LSE: Economic consequences of Brexit are overwhelmingly negative
TruePublica Editor: There is overwhelming support by the vast majority of economic experts in Britain that Brexit will make the country and therefore households worse off. The only difference of opinion seems to be – by how much. I take the view that if no-one listens to them and Boris Johnson gets the highly predicted majority come the 12th December (which I don’t believe will happen) then there is no point in believing in anyone who is an expert. Dentists, doctors, surveyors, lawyers and so on can all be ignored from the 13th December. And let us not forget who it that is voting for Boris Johnson that is driving Britain into ‘choppy’ economic waters – predominantly those aged over 65 and especially those aged over 75. In the meantime, thousands of young people working for international organisations now have their CV’s sitting at the bottom of the pile on the HR desks of European based companies. But be warned, as the bumper sticker says – “Be nice to your children, they choose your nursing home” – has never been more apt.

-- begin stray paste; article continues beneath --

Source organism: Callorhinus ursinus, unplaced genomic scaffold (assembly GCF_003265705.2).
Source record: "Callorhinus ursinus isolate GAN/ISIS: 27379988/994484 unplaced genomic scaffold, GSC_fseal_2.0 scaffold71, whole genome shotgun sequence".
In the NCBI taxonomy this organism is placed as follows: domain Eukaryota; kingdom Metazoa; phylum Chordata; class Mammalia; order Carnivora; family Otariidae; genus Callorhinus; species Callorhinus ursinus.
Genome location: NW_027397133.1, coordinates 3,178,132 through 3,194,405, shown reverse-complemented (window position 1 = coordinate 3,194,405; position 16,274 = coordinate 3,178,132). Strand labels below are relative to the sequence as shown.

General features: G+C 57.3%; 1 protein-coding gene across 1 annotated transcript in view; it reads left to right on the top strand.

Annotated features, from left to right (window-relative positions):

This article summarizes CEP research on the long-run economic effects of different forms of Brexit. Needless to say, it was written by two leading economic experts, which was published at the London School of Economics.